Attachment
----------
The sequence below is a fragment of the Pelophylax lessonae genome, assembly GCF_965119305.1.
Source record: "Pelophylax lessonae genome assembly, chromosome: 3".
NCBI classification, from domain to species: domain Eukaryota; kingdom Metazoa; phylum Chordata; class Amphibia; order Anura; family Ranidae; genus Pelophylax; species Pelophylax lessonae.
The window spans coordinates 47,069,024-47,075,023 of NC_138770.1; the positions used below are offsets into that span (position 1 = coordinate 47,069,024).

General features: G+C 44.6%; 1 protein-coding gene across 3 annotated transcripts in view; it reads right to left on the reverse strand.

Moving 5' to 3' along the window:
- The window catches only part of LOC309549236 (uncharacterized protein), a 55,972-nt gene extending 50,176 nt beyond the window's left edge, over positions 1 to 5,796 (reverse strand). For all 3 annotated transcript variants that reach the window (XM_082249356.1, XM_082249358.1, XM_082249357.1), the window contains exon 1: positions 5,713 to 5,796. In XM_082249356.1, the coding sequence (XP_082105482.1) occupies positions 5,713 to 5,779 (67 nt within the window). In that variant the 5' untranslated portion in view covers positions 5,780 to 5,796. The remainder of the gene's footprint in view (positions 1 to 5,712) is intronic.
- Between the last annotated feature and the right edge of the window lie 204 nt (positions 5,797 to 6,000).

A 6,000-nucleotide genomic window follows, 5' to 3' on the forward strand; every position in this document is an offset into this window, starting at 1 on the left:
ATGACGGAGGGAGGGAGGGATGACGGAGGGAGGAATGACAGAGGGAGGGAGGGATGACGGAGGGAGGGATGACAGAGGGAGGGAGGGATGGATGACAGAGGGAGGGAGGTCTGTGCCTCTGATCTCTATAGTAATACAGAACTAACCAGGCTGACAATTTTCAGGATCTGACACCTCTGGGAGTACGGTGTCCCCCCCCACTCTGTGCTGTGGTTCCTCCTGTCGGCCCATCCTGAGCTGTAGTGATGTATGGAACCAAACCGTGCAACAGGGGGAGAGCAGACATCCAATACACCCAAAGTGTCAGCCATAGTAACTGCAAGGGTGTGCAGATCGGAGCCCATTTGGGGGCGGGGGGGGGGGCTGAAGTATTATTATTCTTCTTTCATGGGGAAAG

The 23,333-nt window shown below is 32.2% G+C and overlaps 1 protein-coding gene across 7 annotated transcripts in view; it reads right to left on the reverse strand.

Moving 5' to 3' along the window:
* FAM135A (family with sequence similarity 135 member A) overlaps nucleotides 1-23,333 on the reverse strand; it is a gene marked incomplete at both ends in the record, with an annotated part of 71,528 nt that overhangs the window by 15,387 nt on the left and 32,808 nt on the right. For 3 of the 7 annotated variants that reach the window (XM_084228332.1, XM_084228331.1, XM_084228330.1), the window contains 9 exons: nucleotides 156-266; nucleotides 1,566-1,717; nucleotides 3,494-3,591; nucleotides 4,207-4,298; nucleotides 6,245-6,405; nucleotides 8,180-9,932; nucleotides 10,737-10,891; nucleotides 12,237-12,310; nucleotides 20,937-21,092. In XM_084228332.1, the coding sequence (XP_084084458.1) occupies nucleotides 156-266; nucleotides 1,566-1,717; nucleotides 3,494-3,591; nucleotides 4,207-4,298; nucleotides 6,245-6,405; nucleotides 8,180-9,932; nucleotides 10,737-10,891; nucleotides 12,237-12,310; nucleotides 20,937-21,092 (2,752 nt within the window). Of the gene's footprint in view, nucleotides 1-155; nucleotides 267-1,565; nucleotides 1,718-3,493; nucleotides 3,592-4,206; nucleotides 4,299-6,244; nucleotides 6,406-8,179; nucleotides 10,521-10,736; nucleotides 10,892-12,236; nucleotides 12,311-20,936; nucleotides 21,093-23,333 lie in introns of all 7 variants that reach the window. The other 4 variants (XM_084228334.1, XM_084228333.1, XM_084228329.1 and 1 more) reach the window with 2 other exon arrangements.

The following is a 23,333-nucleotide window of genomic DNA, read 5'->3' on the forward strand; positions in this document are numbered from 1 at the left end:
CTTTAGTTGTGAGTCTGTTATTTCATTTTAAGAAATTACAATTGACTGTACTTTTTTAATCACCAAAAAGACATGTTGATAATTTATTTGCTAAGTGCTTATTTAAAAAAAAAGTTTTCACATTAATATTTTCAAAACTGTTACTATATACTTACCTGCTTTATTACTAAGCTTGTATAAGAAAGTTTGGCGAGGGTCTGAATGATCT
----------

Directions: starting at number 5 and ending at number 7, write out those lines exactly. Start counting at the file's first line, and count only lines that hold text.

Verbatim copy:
General features: G+C 44.6%; 1 protein-coding gene across 3 annotated transcripts in view; it reads right to left on the reverse strand.

Moving 5' to 3' along the window:
- The window catches only part of LOC309549236 (uncharacterized protein), a 55,972-nt gene extending 50,176 nt beyond the window's left edge, over positions 1 to 5,796 (reverse strand). For all 3 annotated transcript variants that reach the window (XM_082249356.1, XM_082249358.1, XM_082249357.1), the window contains exon 1: positions 5,713 to 5,796. In XM_082249356.1, the coding sequence (XP_082105482.1) occupies positions 5,713 to 5,779 (67 nt within the window). In that variant the 5' untranslated portion in view covers positions 5,780 to 5,796. The remainder of the gene's footprint in view (positions 1 to 5,712) is intronic.